South Carolina’s last connection to the Steve Spurrier era and the historic run of the early 2010s is gone.
Gamecocks offensive line coach Shawn Elliott resigned Thursday to take the head coaching job at Georgia State, where he will take over a seven-year-old program that has had one winning season. The Panthers, who were 3-9 last season, fired Trent Miles midseason with a career record of 9-38.
Georgia State announced Elliott’s hiring at 5:13 p.m. Thursday and will hold an 11 a.m. news conference in Atlanta on Friday to introduce Elliott.
Elliott’s name had been connected to the opening since Miles’ firing because Georgia State athletics director Charlie Cobb was the athletics director at Appalachian State when Elliott was an assistant coach for the Mountaineers. Elliott came to the Gamecocks the same year the Panthers started their program – 2010.
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“We set out to find for Georgia State a head coach who will energize our program and assemble a coaching staff that will recruit the city of Atlanta and the state of Georgia with zeal. Shawn Elliott is the perfect coach to do just that,” Cobb said in a statement released by Georgia State. “Coach Elliott is a leader and a winner, and we look forward to introducing him to the Panther Family and getting started on a very exciting 2017 year for Georgia State football.”
Elliott, a Camden native, arrived at USC the same year as Marcus Lattimore and helped Spurrier install the zone running scheme in which Lattimore had so much success, carrying South Carolina to the 2010 SEC East title while being named national freshman of the year following a 1,197-yard season.
The Gamecocks went 11-2 in each of the next three seasons before starting a slide that ended with Spurrier’s resignation midway through the 2015 season. Elliott was named South Carolina’s interim head coach following Spurrier’s resignation and beat Vanderbilt in Williams-Brice Stadium in his head coaching debut. However, the Gamecocks lost five straight, including a disappointing loss to The Citadel, to close the season.
When Will Muschamp was hired last December, Elliott was the only Spurrier assistant he retained on his coaching staff, and Elliott helped South Carolina secure the signing of Asheville, N.C., running back Rico Dowdle, who led the Gamecocks in rushing this year with 714 yards on 121 carries.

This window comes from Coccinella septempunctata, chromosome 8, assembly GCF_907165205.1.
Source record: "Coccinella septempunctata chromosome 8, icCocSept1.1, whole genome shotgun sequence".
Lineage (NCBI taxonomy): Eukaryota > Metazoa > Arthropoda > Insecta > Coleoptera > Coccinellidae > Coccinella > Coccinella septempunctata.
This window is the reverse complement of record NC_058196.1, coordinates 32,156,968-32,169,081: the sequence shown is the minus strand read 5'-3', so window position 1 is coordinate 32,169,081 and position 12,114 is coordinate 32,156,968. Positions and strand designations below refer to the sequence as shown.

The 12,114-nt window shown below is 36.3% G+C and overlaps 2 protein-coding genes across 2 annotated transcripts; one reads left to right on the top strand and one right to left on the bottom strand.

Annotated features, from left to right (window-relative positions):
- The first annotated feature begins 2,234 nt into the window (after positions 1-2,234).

After endearing himself to the school’s fan base for his passion as interim head coach, Elliott often found himself taking the brunt of fan’s ire the past three seasons. South Carolina gave up more sacks (36) than any team in the SEC during the regular season, and the Gamecocks finished next-to-last in the conference in rushing (138 yards per game).
Georgia State will be the third school of Elliott’s coaching career. After playing defensive end for Appalachian State from 1992-1995, he became a coach at the school and stayed there through the 2009 season. The Mountaineers won three FCS national titles during Elliott’s tenure as an assistant coach. The Panthers also interviewed South Carolina wide receivers coach Bryan McClendon, according to AJC.com.
Cobb told AJC.com that he expected to pay his new coach around $550,000 per year, the same amount paid to Miles. Elliott made $500,000 this year with the Gamecocks. The Panthers plan to play their home games in a revamped Turner Field, the former home of the Atlanta Braves, in 2017.
Early changes to a coaching staff are nothing new for Muschamp, who made multiple changes to his offensive coaching staff while he was the head coach at Florida from 2011-2014, including replacing offensive coordinator Charlie Weis after the first season when Weis became head coach at Kansas.
Elliott is expected to leave South Carolina immediately, meaning Muschamp will have to find someone to coach his offensive line Dec. 29 in the Birmingham Bowl against South Florida. Muschamp did not return a message Thursday seeking comment on Elliott’s decision.
Former South Carolina offensive lineman Cedric Williams, who spent five years as the offensive line coach at Newberry College, is an assistant coach in the team’s strength and conditioning program and could take over the role on a temporary basis. Williams played at South Carolina from 1999-2002 and has interned with three NFL teams.